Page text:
Mike Birbiglia's feature film, Sleepwalk With Me, was an impressive debut—and his sophomore film, Don't Think Twice, is stronger. Few directors pull that off, and Birbiglia's writing also seems stronger this time. I wasn't completely convinced that Birbiglia, being a stand-up comedian, was committed to directing films, but I am after Don't Think Twice.
|"The kid stays in the pictures"|
You could contribute this to a bold choice for an actor/writer/director: he's not really the star this time. While he's fully present in the movie, it's first an ensemble cast. Initially tempted to declare Keegan-Michael Key's Jack the main character, I decided that this wasn't the case. It's closer to a three-way split between Key, Gillian Jacobs's Sam, and Birbiglia's Miles. Each shows their own palpable need for attention and belonging, to different degrees, and talents and drive to fulfill those needs.
The cast rounds out with excellent performances from two underutilized and always welcome actors, Chris Gethard (Bill) and Kate Micucci (Allison), and an actor new to me, Tami Sagher (Lindsay). Bonus points if you spot Richard “Larry from Three's Company” Kline!
|Kate Micucci being adorable. Chris Gethard for scale.|
The improv group, The Commune, gels convincingly into a familial unit. They appear to know one another inside and out. I absolutely never expected the improv performances to be so good. They tag in and out with near-perfect timing, seemingly practiced for years. I find improv the jam band of comedy. If it's great, it can be enjoyable. If it's really good, it's tolerable. Anything else makes me want to leave the room to varying degrees of irritation.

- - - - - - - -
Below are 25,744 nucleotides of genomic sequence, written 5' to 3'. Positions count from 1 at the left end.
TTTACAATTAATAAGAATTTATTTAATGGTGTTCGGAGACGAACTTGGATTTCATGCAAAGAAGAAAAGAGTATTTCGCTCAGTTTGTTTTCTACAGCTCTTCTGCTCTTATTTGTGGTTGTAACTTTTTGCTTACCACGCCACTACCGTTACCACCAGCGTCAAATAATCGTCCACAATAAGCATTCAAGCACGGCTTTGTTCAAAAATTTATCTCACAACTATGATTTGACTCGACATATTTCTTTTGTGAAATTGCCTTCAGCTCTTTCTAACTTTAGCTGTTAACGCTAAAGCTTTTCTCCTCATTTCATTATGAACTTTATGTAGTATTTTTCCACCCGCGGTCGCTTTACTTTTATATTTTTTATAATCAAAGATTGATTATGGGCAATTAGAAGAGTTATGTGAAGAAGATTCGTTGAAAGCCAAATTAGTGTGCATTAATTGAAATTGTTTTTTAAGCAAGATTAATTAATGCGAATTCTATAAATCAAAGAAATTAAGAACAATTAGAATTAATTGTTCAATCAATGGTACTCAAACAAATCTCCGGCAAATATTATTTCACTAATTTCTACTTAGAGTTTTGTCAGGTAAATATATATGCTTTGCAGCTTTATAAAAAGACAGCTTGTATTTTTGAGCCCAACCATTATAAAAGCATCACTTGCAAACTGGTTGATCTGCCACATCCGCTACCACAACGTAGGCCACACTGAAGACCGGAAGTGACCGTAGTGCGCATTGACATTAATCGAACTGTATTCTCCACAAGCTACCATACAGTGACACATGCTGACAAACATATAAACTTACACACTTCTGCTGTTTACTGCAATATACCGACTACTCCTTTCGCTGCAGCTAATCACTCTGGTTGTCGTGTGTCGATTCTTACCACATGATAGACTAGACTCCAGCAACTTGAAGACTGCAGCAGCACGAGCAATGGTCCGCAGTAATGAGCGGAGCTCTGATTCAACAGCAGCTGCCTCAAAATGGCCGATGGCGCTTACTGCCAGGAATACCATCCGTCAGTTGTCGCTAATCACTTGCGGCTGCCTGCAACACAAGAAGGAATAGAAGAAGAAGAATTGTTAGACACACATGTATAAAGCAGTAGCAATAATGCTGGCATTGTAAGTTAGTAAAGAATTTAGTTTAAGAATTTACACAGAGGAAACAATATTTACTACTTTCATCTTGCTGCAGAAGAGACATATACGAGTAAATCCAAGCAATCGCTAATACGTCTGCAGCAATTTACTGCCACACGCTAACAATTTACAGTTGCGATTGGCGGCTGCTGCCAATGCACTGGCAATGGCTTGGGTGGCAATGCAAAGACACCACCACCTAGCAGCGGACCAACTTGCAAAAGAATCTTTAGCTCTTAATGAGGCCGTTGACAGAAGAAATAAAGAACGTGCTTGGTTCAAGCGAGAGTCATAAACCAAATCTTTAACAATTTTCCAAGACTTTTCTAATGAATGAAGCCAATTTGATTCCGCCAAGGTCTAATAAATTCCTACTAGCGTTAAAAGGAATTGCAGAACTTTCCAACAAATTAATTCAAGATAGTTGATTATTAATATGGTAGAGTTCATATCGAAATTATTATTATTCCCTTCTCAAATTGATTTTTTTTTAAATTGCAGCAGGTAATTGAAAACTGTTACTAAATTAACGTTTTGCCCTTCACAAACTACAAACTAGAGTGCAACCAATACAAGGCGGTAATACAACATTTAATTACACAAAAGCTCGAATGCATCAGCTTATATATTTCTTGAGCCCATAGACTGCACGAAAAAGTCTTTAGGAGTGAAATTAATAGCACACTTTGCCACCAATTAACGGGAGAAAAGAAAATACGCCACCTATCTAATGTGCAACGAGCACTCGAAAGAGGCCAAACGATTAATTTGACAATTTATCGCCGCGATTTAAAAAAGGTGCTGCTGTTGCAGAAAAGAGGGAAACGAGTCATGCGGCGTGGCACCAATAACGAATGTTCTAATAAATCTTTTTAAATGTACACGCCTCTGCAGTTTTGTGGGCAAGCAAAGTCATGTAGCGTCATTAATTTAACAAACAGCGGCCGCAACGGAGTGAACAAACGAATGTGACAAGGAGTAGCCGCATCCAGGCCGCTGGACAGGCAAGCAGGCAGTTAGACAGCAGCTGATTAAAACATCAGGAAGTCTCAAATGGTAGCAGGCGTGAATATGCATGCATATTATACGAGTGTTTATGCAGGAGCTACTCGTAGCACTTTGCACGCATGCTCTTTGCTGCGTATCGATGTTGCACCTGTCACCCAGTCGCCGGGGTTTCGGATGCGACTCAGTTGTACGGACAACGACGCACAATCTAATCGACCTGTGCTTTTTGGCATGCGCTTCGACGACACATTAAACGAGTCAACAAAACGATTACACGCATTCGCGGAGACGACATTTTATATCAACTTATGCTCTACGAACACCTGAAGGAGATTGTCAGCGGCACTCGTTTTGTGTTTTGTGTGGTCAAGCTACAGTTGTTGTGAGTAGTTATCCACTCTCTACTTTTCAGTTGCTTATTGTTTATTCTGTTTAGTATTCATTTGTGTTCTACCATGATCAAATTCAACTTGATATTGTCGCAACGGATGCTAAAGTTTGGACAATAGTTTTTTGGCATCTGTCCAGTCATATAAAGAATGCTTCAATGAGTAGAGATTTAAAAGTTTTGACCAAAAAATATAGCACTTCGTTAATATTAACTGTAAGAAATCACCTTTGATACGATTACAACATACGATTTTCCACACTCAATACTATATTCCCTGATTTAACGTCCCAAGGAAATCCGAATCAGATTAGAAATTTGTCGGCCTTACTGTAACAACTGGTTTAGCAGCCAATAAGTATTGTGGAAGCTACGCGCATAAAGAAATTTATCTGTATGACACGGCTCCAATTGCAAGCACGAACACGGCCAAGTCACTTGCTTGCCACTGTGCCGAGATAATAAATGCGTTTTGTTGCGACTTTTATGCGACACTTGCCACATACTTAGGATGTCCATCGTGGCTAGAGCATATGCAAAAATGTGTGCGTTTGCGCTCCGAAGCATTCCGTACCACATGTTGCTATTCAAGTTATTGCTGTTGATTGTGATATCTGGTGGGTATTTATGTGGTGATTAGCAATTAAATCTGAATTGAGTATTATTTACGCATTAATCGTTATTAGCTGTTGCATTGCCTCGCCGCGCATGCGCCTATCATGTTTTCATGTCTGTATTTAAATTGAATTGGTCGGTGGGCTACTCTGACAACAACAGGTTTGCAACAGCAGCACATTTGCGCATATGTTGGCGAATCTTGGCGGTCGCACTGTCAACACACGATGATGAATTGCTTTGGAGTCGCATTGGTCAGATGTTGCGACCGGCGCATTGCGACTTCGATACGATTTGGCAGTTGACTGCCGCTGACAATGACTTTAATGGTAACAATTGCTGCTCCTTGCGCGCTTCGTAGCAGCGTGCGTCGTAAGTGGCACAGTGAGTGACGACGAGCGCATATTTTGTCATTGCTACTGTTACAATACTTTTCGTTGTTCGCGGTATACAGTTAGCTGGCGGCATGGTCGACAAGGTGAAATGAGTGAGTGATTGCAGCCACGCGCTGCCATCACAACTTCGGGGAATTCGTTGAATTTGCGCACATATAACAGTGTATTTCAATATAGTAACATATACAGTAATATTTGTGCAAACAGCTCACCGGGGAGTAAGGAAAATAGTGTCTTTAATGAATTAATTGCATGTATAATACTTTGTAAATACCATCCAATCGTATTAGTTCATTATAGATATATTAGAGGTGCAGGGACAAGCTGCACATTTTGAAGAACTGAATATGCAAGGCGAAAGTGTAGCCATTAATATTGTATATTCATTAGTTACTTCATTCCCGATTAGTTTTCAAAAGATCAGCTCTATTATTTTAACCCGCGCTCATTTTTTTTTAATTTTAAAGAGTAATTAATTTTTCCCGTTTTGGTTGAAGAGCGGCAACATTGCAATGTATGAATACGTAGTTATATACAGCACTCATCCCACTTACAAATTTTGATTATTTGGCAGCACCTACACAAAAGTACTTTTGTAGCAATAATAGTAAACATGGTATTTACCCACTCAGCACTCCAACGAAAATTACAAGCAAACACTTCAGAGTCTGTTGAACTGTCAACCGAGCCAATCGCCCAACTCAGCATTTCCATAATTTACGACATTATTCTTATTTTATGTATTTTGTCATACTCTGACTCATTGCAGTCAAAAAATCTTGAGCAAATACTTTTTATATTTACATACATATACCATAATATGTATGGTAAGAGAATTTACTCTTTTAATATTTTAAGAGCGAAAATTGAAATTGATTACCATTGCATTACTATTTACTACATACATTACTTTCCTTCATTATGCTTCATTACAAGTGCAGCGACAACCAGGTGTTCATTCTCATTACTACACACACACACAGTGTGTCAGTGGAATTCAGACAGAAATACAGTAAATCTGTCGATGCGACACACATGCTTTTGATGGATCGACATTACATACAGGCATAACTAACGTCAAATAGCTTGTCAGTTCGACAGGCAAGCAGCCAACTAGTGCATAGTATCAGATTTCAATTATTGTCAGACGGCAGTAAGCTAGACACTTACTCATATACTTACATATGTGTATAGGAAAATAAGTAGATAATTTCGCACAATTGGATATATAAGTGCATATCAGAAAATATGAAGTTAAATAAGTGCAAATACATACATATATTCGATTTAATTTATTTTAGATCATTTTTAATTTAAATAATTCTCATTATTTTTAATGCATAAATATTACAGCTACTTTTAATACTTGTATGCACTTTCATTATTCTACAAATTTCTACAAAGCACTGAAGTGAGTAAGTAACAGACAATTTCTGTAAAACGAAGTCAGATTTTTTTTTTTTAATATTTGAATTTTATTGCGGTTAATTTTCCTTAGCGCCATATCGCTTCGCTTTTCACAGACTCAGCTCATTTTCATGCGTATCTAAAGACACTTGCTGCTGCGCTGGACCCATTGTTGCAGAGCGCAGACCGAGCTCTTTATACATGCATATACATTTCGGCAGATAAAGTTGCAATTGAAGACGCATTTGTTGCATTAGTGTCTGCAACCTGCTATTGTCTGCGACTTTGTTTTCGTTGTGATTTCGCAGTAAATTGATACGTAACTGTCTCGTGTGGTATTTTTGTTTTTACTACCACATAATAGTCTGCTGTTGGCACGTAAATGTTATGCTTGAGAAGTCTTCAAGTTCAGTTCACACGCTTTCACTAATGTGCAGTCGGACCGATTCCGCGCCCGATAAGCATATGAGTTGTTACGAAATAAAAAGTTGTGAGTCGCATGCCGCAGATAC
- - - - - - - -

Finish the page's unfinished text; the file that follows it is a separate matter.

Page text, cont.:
Every improver's ultimate ambition is to be cast in a perfectly titled “fuck it, you all know what we're talking about” TV show, Weekend Live. The tension in the film starts here: two members of The Commune are called for auditions, and one is cast. Resentment and insecurity start to fracture the family in which they've entrenched themselves, and the comfort it provided starts rapidly eroding. Why wasn't it me? is the question posed by the rest of the troupe. Writing packets are scrabbled together to get on the show, taking advantage of their new connection, and awkward rejections and pressures on the newly-risen star, stemming from landing Weekend Live, crack the group further.
This act includes a particularly impressively written scene between two of the troupe. Birbiglia pulls off something I generally hate, the “we're not talking about the thing we're talking about” screenwriting 101 scene. This sort of writing usually comes off as forced and jars me out of the film, but an emotional scene acted out in improv (something I never expected to write) uses this trope to perfection.
Birbiglia's film is ultimately about family, though, and how one perseveres in its hard times. When they fight, they fight like family, attacking the most vulnerable spots that others know only if you let them get that close. You hurt each other and heal each other. When needed, you're there for each other, and that's what happens with The Commune. Spoiler: they come out through the other side. Relationships change, goals change, lives change, but the family survives. I highly recommend the film.